(still thinking about the review process but with nothing useful to add
yet :-(

2- For this we need good reviewers and good comments. There could be a
system where open discussion on a list leads to editorial comments being
appended to papers. Not sure. I don’t think we should rely on "anyone can
comment" to do this job - no-one may comment or comments may be mediocre.

3- There needs to be some clear guidelins for an open comment process:
-- closed editorial list / closed registration process?
-- deadlines for comments to be made?

4- It is clear that different review processes could be useful. We need
define precisely the different review processes: blind or not, open or

5- The second part of the paper cited above may have some interesting

6- In conclusion: we eventually need to get some more people on the
editorial board to help advance how the review process works. We will
some input from the people we will be approaching to work with us. So we
need to progress the rest of the "charter" so we can start approaching


-----Original Message-----
From: owner-journal [owner-journal] On
Of Stefan Merten
Sent: Monday, August 17, 2009 6:42 PM
To: journal
Cc: Stefan Merten
Subject: Review process (was: [jox] New Draft CFP)

Hi Mathieu, Athina, all!

Last week (11 days ago) Mathieu O'Neil wrote:
d) Regarding peer review

I suggested the following: for research papers, authors can request a
traditional double blind review. But following this process, research
(as all other submissions) will be collectively discussed on the list.

I think it is an interesting idea to have different processes.
However, I'm not sure about the consequences. What do others think?

For those not too deep into the traditional process: Could you please
explain what are the features of the traditional double blind review?

Last week (10 days ago) Athina Karatzogianni wrote:
About d, I think it would be prudent to think about the implications of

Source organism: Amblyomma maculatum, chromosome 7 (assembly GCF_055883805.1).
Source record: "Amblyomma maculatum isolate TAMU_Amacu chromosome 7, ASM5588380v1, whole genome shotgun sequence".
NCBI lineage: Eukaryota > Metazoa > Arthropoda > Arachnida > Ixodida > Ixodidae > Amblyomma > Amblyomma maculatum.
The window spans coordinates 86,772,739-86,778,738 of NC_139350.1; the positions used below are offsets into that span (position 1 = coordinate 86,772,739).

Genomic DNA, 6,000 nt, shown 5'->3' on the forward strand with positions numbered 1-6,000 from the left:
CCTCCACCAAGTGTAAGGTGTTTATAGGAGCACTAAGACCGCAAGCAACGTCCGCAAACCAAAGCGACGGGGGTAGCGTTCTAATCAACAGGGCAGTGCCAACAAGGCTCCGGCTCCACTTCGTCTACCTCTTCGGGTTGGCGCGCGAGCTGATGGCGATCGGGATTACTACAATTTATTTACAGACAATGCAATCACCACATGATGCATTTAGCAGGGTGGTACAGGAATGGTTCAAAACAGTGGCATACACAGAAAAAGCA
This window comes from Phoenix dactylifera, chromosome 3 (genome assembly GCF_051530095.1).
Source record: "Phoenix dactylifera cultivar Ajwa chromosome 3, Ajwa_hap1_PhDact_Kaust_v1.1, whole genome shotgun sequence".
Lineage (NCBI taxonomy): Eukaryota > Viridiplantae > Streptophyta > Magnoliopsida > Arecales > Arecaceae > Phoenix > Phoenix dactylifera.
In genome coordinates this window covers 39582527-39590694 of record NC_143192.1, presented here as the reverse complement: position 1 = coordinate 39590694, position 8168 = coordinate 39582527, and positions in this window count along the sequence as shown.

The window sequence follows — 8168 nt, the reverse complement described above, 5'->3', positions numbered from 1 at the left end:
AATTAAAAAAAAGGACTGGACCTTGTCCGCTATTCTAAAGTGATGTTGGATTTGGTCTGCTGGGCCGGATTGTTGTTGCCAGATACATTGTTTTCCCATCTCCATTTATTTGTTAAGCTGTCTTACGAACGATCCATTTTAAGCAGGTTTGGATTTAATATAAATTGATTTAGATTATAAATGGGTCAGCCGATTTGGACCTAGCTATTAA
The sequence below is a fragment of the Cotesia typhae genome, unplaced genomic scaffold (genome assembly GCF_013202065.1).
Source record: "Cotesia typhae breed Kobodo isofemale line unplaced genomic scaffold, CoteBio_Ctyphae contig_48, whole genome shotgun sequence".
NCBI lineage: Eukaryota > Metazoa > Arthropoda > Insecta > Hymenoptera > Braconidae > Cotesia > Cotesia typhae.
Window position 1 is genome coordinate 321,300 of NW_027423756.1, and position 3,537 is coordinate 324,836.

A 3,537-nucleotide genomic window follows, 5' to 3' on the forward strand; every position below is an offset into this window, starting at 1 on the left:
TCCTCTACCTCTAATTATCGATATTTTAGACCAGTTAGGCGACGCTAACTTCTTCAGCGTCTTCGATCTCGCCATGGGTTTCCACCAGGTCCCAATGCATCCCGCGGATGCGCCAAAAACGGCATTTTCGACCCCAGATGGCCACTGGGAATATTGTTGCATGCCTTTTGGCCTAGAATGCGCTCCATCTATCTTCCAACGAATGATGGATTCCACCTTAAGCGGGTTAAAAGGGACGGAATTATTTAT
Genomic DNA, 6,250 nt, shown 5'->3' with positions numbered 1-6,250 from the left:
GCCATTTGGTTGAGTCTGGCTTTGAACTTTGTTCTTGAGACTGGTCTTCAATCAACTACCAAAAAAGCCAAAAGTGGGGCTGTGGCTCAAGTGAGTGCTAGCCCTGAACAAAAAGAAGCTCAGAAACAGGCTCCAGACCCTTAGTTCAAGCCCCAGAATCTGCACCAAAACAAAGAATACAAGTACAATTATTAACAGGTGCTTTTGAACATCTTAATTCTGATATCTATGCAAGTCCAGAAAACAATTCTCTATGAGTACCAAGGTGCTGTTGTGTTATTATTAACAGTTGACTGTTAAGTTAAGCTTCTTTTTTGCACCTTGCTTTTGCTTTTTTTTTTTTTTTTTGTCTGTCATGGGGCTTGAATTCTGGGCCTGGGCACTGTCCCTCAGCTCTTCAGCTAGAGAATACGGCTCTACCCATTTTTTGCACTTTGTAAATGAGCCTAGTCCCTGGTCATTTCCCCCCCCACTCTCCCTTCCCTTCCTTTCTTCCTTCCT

discussing papers openly on a list. perhaps people will be much less
critical of a work once it is openly discussed.

That was a concern mentioned before. If this point is important then
it would indeed impact the quality of the journal. This would be bad.

Who would be able to see
this discussion?

It depends. Oekonux lists are usually published on the site but we can
also have a non-archived list. On such a mailing list a discussion
would be open among the editorial board but closed to the public.

Also there can be exchange based on personal e-mail. However, I'd find
it bad for transparency if regular personal e-mail exchange would
occur unless it is between persons who are working closely together on
a particular task - such as reviewing a contribution. To prevent this
I'd rather suggest a second, non-archived mailing list.

what if one of us wanted to publish a paper, would we look
at the reviewers comments while they were formulating them?

What's wrong with this?

I think some
thought should be paid there. The tradition is to have 2-3 blind
for a paper.

See above. Can you please explain what "blind" means exactly?

I dont see and please explain to me how when ten people have a
long discussion over an email list, quality and speed improve. I think
will be quite the opposite.

IMHO this depends much on the culture of such a list. I know most of
the persons on this list personally and most for quite some time now
and I don't think that there will be unnecessary discussion.

Anyway I understood that there will be explicitly assigned reviewers
for each contribution - 2-3 sounds good to me. They are responsible to
review the particular contribution and alone for reasons of lack of
time people will probably trust the judgement of the reviewers.

Blind reviewing most of the time works in favor
of the author. Discussing between us endlessly a paper [unless it is
controversial and only after it has been blindly reviewed] I think will
waste of time and effort.

Endless is discussion is not very probable IMHO. If a contribution is
too controversial it simply will not be included. That would at least
mean an orientation in consensus in the editorial board (where
consensus means that nobody *has to* object).





Dr Athina Karatzogianni
Lecturer in Media, Culture and Society
The Dean's Representative (Chinese Partnerships)
Faculty of Arts and Social Sciences
The University of Hull
United Kingdom
T: ++44 (0) 1482 46 5790
F: ++44 (0) 1482 466107

Check out Athina's new research: